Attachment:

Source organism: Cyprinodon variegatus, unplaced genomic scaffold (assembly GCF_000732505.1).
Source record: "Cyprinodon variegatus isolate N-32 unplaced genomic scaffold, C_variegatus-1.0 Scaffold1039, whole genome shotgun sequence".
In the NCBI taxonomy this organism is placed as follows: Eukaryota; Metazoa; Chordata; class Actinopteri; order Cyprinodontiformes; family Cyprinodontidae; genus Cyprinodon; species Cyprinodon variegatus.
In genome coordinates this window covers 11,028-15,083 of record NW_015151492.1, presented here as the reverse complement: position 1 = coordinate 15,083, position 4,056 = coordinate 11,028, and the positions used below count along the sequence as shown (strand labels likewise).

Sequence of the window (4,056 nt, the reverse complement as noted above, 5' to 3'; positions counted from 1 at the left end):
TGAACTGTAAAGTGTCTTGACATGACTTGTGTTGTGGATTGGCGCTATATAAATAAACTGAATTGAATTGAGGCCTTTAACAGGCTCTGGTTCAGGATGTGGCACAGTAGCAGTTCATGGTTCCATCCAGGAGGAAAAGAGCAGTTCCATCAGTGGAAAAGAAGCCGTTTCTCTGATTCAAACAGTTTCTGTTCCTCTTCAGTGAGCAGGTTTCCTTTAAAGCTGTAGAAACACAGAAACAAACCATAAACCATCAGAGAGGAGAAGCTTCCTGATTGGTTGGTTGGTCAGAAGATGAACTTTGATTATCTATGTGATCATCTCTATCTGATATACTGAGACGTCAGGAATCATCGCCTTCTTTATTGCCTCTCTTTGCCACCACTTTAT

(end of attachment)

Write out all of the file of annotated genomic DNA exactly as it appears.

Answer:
Source organism: Cyprinodon variegatus, unplaced genomic scaffold (assembly GCF_000732505.1).
Source record: "Cyprinodon variegatus isolate N-32 unplaced genomic scaffold, C_variegatus-1.0 Scaffold1039, whole genome shotgun sequence".
In the NCBI taxonomy this organism is placed as follows: Eukaryota; Metazoa; Chordata; class Actinopteri; order Cyprinodontiformes; family Cyprinodontidae; genus Cyprinodon; species Cyprinodon variegatus.
In genome coordinates this window covers 11,028-15,083 of record NW_015151492.1, presented here as the reverse complement: position 1 = coordinate 15,083, position 4,056 = coordinate 11,028, and the positions used below count along the sequence as shown (strand labels likewise).

Sequence of the window (4,056 nt, the reverse complement as noted above, 5' to 3'; positions counted from 1 at the left end):
TGAACTGTAAAGTGTCTTGACATGACTTGTGTTGTGGATTGGCGCTATATAAATAAACTGAATTGAATTGAGGCCTTTAACAGGCTCTGGTTCAGGATGTGGCACAGTAGCAGTTCATGGTTCCATCCAGGAGGAAAAGAGCAGTTCCATCAGTGGAAAAGAAGCCGTTTCTCTGATTCAAACAGTTTCTGTTCCTCTTCAGTGAGCAGGTTTCCTTTAAAGCTGTAGAAACACAGAAACAAACCATAAACCATCAGAGAGGAGAAGCTTCCTGATTGGTTGGTTGGTCAGAAGATGAACTTTGATTATCTATGTGATCATCTCTATCTGATATACTGAGACGTCAGGAATCATCGCCTTCTTTATTGCCTCTCTTTGCCACCACTTTAT